Chapter 3: Cell Fractionation - Endnotes


  1. Bean sprouts or alfalfa sprouts from a local supermarket may be substituted. They are inexpensive, non-poisonous and contain immature chloroplasts which separate well upon sucrose gradient centrifugation.

  2. For optimal performance, the sucrose concentration should be determined by use of a refractometer. Pure sucrose, manufactured for use in molecular biology should be used, or it may be necessary to treat the sucrose for contaminating enzymes.

  3. Modified from Terrance G. Cooper. The Tools of Biochemistry. John Wiley & Sons, New York, 1977. pp 347-352.

  4. If only one laboratory section is used, two of each gradient should be prepared. The extra are used to balance the tubes in the centrifuge. It is not good practice to balance an ultracentrifuge with water or differing gradients since the density distribution will not be balanced, even if the total weight is.

  5. This rotor has served the author well over many years, but is no longer available. The SW27 rotor has a k = 337 @ 25,000 RPM. Refer to Appendix F for conversion directions for other rotors.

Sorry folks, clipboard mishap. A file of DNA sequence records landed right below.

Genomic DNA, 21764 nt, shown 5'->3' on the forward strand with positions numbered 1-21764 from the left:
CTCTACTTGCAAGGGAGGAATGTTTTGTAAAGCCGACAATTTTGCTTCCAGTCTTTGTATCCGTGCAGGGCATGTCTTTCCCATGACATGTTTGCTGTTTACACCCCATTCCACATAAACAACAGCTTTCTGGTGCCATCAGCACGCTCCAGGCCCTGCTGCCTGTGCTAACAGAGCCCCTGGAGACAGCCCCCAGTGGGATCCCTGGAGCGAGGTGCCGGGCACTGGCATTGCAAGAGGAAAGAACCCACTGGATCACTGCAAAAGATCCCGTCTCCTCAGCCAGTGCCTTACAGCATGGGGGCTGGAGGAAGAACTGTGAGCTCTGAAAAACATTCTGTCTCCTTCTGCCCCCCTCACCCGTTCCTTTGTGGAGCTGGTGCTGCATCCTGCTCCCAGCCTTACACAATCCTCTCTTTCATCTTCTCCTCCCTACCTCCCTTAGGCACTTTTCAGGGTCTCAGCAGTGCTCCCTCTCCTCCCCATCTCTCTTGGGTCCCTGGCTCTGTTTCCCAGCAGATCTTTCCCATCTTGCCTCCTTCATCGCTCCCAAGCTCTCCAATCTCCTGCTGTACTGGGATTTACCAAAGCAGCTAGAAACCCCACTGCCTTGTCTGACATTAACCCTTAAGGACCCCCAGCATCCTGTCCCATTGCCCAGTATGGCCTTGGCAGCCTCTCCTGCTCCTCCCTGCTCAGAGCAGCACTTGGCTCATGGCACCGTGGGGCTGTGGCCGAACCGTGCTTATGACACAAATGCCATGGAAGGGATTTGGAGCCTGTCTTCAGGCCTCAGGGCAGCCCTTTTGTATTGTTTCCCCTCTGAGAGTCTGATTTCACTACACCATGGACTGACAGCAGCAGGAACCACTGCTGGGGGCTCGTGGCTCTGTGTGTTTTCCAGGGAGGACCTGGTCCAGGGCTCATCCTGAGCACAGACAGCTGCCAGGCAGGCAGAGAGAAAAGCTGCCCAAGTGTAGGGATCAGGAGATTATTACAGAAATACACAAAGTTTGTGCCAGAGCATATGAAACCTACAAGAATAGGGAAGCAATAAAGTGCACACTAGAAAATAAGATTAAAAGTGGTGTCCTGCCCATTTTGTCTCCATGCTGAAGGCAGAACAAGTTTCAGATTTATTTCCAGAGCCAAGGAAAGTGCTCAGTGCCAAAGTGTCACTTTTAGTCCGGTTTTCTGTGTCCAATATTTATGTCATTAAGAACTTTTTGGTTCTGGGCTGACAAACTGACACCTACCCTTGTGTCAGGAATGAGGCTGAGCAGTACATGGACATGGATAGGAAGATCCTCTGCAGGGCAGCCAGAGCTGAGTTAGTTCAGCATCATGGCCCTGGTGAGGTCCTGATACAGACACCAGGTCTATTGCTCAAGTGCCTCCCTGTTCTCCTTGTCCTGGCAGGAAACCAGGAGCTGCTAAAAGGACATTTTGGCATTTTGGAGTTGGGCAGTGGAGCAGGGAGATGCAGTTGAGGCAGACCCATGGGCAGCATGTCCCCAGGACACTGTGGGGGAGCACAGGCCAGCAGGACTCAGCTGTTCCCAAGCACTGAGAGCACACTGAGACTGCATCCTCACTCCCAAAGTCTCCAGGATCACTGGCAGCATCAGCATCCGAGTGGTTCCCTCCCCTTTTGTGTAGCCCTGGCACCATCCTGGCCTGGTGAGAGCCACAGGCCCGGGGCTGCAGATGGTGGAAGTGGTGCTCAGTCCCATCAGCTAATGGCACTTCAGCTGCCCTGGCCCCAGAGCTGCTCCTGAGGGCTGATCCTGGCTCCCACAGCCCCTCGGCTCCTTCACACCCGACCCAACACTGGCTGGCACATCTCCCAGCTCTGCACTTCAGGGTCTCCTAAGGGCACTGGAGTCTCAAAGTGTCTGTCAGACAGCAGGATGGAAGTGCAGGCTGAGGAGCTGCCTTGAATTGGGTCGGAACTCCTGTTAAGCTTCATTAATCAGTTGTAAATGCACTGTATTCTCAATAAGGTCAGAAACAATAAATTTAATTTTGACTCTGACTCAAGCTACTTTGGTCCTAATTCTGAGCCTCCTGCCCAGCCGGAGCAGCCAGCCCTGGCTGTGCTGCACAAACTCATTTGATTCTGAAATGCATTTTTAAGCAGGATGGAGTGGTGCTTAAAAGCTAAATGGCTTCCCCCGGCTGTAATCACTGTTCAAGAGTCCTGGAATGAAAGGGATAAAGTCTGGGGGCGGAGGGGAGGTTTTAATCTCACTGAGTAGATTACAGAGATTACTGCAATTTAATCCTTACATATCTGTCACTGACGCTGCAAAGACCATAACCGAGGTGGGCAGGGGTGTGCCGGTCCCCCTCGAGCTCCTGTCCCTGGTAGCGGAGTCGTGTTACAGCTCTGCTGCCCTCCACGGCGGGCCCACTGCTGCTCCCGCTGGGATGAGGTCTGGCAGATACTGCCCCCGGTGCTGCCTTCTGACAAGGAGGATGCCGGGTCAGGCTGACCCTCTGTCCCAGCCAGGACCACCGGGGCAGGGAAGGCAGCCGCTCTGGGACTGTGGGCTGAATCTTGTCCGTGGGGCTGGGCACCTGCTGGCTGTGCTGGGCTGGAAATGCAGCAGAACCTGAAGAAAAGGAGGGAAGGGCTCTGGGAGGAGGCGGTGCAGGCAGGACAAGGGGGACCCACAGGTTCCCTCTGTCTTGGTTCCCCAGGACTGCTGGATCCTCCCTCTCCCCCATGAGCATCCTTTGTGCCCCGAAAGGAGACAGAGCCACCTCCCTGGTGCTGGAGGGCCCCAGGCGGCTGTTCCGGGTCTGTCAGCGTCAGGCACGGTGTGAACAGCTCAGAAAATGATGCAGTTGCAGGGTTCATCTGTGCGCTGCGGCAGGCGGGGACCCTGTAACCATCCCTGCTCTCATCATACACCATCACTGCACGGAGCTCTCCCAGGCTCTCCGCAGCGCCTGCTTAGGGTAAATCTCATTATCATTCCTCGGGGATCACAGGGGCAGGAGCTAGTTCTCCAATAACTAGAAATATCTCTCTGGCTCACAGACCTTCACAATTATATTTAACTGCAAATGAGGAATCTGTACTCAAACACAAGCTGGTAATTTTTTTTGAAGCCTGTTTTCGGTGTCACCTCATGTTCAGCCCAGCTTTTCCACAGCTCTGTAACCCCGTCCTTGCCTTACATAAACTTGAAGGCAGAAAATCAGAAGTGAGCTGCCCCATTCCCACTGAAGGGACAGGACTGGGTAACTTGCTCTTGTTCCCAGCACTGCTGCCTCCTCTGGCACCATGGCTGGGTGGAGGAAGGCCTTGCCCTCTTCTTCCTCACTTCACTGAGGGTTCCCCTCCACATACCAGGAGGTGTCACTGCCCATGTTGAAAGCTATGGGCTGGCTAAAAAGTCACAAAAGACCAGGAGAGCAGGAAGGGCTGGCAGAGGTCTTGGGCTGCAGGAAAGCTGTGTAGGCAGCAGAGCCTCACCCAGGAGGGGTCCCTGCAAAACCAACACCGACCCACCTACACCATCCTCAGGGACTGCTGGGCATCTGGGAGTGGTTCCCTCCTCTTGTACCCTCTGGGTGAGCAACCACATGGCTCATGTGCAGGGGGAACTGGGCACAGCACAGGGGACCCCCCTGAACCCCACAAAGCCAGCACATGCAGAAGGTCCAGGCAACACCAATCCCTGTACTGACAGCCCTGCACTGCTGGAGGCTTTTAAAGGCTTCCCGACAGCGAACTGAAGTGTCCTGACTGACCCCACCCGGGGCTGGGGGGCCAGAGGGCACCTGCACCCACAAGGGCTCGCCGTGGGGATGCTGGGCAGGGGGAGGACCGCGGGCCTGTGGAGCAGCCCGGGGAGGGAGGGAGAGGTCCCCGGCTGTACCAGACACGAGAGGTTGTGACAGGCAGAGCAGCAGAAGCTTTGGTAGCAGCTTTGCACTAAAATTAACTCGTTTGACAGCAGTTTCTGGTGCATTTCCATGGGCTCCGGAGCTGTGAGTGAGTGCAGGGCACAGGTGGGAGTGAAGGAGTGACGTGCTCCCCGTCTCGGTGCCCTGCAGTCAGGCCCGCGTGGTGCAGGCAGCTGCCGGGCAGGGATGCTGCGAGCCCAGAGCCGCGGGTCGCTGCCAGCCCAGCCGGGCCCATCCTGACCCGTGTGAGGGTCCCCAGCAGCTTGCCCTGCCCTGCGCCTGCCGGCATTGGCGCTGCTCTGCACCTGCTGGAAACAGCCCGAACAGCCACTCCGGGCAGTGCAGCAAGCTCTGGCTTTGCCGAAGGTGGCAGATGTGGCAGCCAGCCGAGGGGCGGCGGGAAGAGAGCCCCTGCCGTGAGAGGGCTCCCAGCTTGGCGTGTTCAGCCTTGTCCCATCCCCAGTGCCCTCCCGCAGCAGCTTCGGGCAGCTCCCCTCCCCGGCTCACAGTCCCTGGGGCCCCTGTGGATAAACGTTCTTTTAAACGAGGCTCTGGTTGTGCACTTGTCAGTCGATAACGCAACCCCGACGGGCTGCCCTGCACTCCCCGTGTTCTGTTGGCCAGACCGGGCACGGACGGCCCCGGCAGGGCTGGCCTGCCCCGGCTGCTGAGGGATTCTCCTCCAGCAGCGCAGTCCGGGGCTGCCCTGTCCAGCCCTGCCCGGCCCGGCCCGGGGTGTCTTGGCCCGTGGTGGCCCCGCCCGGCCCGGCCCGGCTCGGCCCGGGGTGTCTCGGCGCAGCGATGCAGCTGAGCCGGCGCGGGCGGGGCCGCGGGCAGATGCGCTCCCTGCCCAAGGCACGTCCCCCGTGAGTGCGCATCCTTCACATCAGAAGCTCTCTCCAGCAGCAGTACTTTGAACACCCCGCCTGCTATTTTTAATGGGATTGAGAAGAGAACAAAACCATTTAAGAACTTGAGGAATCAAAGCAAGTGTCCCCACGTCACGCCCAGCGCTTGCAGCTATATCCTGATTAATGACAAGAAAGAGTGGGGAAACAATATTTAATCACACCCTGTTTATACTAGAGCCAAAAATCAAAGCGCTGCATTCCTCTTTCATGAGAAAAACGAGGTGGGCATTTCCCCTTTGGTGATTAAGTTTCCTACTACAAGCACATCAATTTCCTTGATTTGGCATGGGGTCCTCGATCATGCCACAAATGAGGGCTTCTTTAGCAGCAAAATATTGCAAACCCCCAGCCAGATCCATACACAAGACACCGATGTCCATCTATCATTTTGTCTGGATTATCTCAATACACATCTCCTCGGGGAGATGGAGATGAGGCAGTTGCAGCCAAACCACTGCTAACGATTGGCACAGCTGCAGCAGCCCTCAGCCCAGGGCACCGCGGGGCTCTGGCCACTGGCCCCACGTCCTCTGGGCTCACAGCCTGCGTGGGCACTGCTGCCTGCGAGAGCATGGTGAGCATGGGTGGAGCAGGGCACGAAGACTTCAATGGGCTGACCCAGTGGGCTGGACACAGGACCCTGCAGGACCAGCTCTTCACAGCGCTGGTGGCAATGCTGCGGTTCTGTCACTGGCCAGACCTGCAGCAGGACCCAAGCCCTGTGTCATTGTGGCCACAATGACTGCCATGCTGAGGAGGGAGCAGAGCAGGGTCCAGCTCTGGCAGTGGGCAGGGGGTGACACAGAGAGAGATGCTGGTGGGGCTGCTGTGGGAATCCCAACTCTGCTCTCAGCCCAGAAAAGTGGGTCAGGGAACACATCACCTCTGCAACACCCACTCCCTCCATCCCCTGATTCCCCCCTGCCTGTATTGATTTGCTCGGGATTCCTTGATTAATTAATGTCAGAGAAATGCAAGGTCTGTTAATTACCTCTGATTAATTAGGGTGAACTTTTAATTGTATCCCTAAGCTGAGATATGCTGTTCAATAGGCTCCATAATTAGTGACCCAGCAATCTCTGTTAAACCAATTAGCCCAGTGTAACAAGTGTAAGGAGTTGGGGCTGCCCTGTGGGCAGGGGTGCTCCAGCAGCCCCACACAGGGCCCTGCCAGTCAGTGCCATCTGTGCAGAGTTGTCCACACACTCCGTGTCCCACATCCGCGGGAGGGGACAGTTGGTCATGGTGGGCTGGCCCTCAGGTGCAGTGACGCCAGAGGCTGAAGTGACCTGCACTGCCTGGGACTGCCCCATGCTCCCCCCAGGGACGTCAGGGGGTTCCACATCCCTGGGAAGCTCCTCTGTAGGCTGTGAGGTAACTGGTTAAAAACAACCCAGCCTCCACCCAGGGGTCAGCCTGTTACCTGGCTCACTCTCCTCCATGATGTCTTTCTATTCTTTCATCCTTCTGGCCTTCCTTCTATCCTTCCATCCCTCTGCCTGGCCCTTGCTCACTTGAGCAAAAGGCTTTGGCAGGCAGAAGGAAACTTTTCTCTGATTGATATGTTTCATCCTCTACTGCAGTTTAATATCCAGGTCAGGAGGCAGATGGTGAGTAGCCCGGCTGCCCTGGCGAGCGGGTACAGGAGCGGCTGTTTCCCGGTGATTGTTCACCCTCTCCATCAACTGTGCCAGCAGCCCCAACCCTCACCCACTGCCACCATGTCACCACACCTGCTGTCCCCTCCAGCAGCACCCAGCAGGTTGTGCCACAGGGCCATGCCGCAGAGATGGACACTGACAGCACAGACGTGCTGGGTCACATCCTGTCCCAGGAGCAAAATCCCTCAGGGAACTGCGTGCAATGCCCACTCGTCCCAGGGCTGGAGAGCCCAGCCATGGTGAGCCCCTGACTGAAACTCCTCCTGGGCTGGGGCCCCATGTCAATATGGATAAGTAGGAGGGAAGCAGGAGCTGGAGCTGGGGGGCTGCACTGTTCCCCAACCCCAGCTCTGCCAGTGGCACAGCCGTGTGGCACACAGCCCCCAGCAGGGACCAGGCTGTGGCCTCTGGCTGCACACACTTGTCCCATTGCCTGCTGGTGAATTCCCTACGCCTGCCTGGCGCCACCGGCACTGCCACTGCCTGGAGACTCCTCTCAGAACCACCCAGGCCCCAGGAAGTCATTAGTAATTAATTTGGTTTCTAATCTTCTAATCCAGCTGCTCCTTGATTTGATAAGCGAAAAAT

6. Continuous flow spectrophotometry may be substituted, if available.

  7. Data from Techniques of Preparative, Zonal, and Continuous Flow Ultracentrifugation by Owen Mitch Griffith, Ph.D. Applications Research Department, Spinco Division, Beckman Instruments, Inc. 1979, page 9.

  8. Ibid, page 4.

  9. These beads are a quick means of visually checking the density separation during formation of the Percoll gradient. They are available from Pharmacia, but are expensive. The use of the beads may be eliminated, with the corresponding elimination of Step 1a.

  10. As reported in Pertoft, H., et al. "The Use of Density Gradients of Percoll^R for the Separation of Biological Particles." in Separation of Cells and Subcellular Particles (H. Peeters, Ed.) Pergamon Press, Oxford, 1979.

  11. Sepratech Corporation, Oklahoma City, OK 73127.

  12. Sepracell-MN tubes were devised for human whole blood, but will work well on rabbit or other animal blood. The blood needs to be less than 12 hours old for best results, and no older than 36 hours.

  13. If a fixed angle rotor is unavailable, use a swinging bucket, but increase the centrifugation time to 20 minutes.

  14. Miller, R.G. and R.A. Phillips. "Separation of Cells by Velocity Sedimentation" J. Cell Physiol., 73:191-202. 1969.

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Cell Biology Laboratory Manual
Dr. William H. Heidcamp, Biology Department, Gustavus Adolphus College,
St. Peter, MN 56082 -- cellab@gac.edu